Between August 2020 and January 2021, Duke political science faculty engaged journalists on the most pressing issues of the election cycle. This collection of videos brings them together alongside Duke faculty from other parts of campus.
“The right to vote requires a reasonable but not unlimited set of options. Citizens don’t have the right to violate the rights of others. Citizens don’t have the right to elect whomever they want. We typically have a limited set of choices. We don’t have the right to elect a child or a foreigner to the presidency, for example. So our rights to participate in a democracy aren’t set back if we can’t elect people who have worked to undermine the electoral process. People don’t have the right to seek office. They have a right not to be excluded. People who have used their power to undermine the electoral office, which I think it’s quite clear the president has, have demonstrated they won’t exercise power well." - Alexander Kirshner
“For the last six months there’s been a lot of speculation. Would President Trump be unwilling to step down if he lost the election, and would he use his powers as commander in chief to try to create some kind of chaos that would allow him to stay in power? The military has been crystal clear in messaging in the last six months: There is no role for the military in the peaceful transfer of political power. They don’t have a role in it under the Constitution.” - Peter Feaver
“The delay in transition is not helpful. The good news is the Biden team is the A Team. They have a lot of governing experience among them. If there was going to be an incoming team that could overcome this problem well, I would say that’s the Biden team. Compromise is not an abdication with the enemy. Compromise with the other political party is not evil. That requirement – compromise is built in, that’s what our founding documents required was compromise. In the last four years we’ve seen that become so sharply attacked by both sides but especially by the Trump administration” - Peter Feaver
“Younger Black folks aren’t as tied to the Democratic Party as their parents. The Democratic Party needs to make the case as to why the Democratic Party should be their party of choice. With Latinx voters – they’re up for grabs. On some of the social issues they’re more conservative than mainstream Democrats. But the (Republican) party has done a remarkable job pushing those voters away with some of their stances on immigration and other kinds of issues. I think it’s becoming clearer, the divide. There’s a definite trend of the rural areas of North Carolina becoming less important because of population changes. Those areas are becoming less populous. The folks who are there are becoming older, whiter, Republican voters by and large. The power is moving to the suburban parts of North Carolina. The Charlotte suburbs, the Raleigh/Durham suburbs, the Triad to some extent. This divide is becoming clearer and seems to be a Democratic Party advantage at the moment given who’s moving to these locations." - Kerry Haynie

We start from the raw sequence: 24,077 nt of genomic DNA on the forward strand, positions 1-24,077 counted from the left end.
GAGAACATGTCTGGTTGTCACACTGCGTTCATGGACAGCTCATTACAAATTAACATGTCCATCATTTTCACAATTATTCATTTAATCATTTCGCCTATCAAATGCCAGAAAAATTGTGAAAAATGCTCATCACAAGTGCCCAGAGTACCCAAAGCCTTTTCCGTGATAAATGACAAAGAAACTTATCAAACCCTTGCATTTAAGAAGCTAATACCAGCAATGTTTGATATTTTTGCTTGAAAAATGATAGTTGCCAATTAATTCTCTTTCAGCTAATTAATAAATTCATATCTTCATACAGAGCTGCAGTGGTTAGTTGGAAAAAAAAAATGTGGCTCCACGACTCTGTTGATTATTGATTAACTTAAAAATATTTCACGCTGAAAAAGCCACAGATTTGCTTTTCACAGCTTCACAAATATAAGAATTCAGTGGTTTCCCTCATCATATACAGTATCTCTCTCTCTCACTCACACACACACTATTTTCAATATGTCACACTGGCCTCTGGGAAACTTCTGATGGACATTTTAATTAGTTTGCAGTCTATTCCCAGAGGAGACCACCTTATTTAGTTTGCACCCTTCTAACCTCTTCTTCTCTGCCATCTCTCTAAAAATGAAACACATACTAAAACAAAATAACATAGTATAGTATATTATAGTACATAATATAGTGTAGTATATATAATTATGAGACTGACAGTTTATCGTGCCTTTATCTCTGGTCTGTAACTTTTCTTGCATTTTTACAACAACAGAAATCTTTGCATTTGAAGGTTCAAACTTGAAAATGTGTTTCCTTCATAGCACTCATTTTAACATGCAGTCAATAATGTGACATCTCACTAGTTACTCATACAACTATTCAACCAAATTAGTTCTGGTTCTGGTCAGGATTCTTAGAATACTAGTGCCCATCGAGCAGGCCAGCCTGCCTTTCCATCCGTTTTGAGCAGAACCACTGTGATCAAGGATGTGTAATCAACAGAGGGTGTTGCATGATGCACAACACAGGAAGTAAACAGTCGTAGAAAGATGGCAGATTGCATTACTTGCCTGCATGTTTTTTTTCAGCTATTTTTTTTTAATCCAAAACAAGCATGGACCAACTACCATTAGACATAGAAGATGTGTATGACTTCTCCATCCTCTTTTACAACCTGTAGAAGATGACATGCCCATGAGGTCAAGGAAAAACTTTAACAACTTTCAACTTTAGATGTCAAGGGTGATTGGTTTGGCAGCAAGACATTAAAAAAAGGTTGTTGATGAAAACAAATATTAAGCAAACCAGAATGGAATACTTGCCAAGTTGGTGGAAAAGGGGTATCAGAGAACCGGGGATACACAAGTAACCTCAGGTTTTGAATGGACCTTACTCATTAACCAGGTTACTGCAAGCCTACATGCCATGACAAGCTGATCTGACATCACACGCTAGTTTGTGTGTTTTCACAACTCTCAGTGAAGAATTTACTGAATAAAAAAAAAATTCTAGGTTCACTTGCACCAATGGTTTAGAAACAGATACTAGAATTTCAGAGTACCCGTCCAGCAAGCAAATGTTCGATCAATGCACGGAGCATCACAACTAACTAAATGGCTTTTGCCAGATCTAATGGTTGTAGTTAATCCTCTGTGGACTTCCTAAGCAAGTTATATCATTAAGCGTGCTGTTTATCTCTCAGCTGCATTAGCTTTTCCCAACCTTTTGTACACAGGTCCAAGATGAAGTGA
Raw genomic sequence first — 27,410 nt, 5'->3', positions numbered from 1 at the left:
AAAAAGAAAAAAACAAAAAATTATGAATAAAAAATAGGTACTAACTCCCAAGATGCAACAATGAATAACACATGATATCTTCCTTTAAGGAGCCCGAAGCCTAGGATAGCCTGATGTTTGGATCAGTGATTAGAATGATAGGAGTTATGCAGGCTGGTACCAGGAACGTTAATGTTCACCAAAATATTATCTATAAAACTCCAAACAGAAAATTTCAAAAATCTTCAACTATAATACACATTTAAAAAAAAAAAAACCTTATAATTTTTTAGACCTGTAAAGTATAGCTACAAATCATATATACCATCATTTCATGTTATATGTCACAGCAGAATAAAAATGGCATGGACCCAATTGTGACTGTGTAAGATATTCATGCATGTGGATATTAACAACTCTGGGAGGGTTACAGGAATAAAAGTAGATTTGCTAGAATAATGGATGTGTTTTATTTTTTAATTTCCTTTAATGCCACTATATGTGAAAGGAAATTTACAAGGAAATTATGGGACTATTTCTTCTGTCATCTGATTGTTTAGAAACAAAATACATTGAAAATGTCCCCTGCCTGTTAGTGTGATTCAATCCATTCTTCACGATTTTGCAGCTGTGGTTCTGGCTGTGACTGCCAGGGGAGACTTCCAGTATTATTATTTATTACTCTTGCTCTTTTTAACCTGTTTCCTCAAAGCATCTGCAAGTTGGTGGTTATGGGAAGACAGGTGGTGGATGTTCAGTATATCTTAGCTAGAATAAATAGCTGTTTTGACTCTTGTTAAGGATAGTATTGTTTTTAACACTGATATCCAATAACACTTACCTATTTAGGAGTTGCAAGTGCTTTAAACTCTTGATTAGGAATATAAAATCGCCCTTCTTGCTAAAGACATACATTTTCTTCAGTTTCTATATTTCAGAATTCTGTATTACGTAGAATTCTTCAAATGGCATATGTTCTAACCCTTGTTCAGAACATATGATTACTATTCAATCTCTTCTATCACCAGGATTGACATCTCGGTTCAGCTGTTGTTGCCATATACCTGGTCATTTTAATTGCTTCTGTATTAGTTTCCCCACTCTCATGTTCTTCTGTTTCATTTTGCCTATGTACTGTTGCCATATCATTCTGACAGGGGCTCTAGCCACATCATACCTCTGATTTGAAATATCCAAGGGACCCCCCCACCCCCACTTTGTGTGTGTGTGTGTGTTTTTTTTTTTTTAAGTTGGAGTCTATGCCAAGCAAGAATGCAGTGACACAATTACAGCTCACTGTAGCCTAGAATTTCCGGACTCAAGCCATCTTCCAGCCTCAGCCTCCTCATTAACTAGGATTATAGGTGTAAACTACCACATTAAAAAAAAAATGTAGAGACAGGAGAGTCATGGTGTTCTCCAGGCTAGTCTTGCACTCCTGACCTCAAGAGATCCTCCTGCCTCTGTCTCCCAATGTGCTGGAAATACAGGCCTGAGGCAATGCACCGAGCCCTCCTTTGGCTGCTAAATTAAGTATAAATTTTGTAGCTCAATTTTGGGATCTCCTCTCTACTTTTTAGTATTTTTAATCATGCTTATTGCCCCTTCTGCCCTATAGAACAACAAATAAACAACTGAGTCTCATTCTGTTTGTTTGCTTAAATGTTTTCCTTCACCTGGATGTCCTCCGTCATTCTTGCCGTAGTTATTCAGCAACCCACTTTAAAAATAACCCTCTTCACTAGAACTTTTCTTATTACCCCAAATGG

“When we talk about racism or we think about what the term ‘racism’ means, we usually conceive of it as a sense of antipathy or hostility or outward prejudice many Americans have towards people of color in the United States and, of course, towards Black Americans in particular. There are a number of white Americans who don’t necessarily have this sense of racial hostility but nevertheless feel their group is somehow losing out. It’s losing its privileges and statuses. That’s where we see these conversations about white grievance politics.” - Ashley Jardina
“One of the consequences of registering as unaffiliated with either of the two major parties is that the major get-out-the-vote campaigns have become partisan-based. They tend to focus on turning out their base. So if you’re unaffiliated you’ll have less of that impetus to increase your turnout. So that induces another level of uncertainty in this. It makes it more possible for the attraction of an individual candidate to make a larger difference for people who are unaffiliated with the parties.” - John Aldrich
“By every metric you can look at, we are more polarized than we were in the mid-20th century. But partly it’s a matter of where we look. When we look at the politicians and the parties, the extent of polarization is massive and clear. But when we look at peoples’ beliefs in the issues, there is much less polarization than is often characterized. The public as a whole still has some issue preferences that there is considerable common ground. So it’s one of the things that is so important for us to remember in talking about polarization … why is it that our political system isn’t adequately representing the views of the American public where there is common agreement? To me that tends to be one of the biggest questions we are overlooking when we are focusing on our differences.” - Sunshine Hillygus